Guido Berlucchi Franciacorta 61 Brut NV ($39)

Any good host knows there’s no better way to spread holiday cheer than with a bottle of bubbles. That’s why Ella Raymont, sommelier and wine director at Bishop’s Lodge, an Auberge Resorts Collection in Santa Fe, New Mexico, is popping bottles of this Chardonnay and Pinot Nero blend made by Guido Berlucchi Franciacorta in Italy’s Franciacorta winemaking region. “It’s a sparkling wine that is creamy, luscious, and absolutely one of a kind,” Raymont says. Not to mention the fact that the bubbly, with its zesty acidity and delicate balance, is a heck of a match with white meat, making it a glamorous counterpart for Thanksgiving turkey. 

bottle of Domaine de la Cadette Juliénas Beaujolais 2018

Domaine de la Cadette Juliénas Beaujolais 2018 ($32)

Accommodating everyone’s palate is no easy task, so it’s important to rely on wine with the flexibility to work with a variety of foods. That’s why Jaclyn Misch, a Napa Valley Wine Academy instructor and Instagram influencer who lives in Michigan, plans to serve her family a bottle of this chewy, fruity, and complex Gamay produced by Domaine de la Cadette in the Beaujolais region of France. “It’s super versatile and approachable when it comes to food pairings. Juliénas is known to be one of the more powerfully structured wines from this producer,” says Misch.

bottle of Pix Wine Château du Moulin à Vent Moulin-a-Vent Beaujolais 2017

Château du Moulin à Vent Moulin-a-Vent Beaujolais 2017 ($35)

Gamay is always a good choice for big meals thanks to its intensely aromatic quality, ripe, juicy red and black fruit flavor, and easy-drinking nature. It pairs well with food, and what’s even better is that it’s excellent to drink all on its own. That’s why Virtual With Us CEO Alexandra Schrecengost plans to keep glasses full of Château du Moulin à Vent‘s signature Gamay, produced in the Beaujolais region of France, at her holiday shindig. “Beaujolais is a traditional go-to for Thanksgiving dinner because of how light and easy-drinking it is — not competing with flavors but complementing them — and the way its ripe cherry flavor pairs with turkey,” Schrecengost says.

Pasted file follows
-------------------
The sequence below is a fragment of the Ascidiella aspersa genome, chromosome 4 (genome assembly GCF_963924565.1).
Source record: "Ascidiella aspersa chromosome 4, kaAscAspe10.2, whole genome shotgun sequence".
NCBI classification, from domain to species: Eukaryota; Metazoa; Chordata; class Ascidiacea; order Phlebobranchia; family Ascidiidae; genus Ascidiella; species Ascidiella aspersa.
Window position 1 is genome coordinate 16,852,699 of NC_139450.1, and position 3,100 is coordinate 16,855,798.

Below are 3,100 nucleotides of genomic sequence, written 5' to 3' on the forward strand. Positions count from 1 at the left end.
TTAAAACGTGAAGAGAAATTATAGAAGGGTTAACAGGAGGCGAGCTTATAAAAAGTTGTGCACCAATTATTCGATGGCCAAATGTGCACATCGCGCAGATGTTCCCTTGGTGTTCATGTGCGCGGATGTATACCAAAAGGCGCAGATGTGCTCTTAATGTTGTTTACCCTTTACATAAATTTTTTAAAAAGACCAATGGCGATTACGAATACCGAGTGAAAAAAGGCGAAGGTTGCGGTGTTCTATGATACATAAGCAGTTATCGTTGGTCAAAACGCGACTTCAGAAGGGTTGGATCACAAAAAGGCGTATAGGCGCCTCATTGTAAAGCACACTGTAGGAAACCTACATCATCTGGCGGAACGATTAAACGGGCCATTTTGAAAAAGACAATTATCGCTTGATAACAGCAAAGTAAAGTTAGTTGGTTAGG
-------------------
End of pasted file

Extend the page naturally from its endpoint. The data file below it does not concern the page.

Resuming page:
bottle of Pix Wine Raen Winery Fort Ross-Seaview Field Vineyard Sonoma Pinot Noir 2018

Raen Winery Fort Ross-Seaview Field Vineyard Sonoma Pinot Noir 2018 ($99)

Philip Kou and Jameel Khalfan, Instagram influencers and the operators behind the popular wine review account, The Wine Guys, have a knack for tasting dynamic wines and telling the whole world about them. So naturally, this year, the San Franciscans are stoked to present an incredibly rich and complex Pinot Noir produced by Raen Winery in Sonoma. Made with fruit grown on Raen’s Fort Ross-Seaview vineyard just two miles from the Pacific Ocean, the wine’s coastal influences are not to be missed. Neither are the notes of crushed ripe raspberries, sea moss, and orange peel that mingle with the sea salt and wet rock nuances that come to life on the back end of this wine. “It should pair with the turkey and fixings quite well and be a winner for both Old and New World palates,” says Kou. “It has the complexity to excite the veterans, but it is also approachable for people younger into their wine journeys.”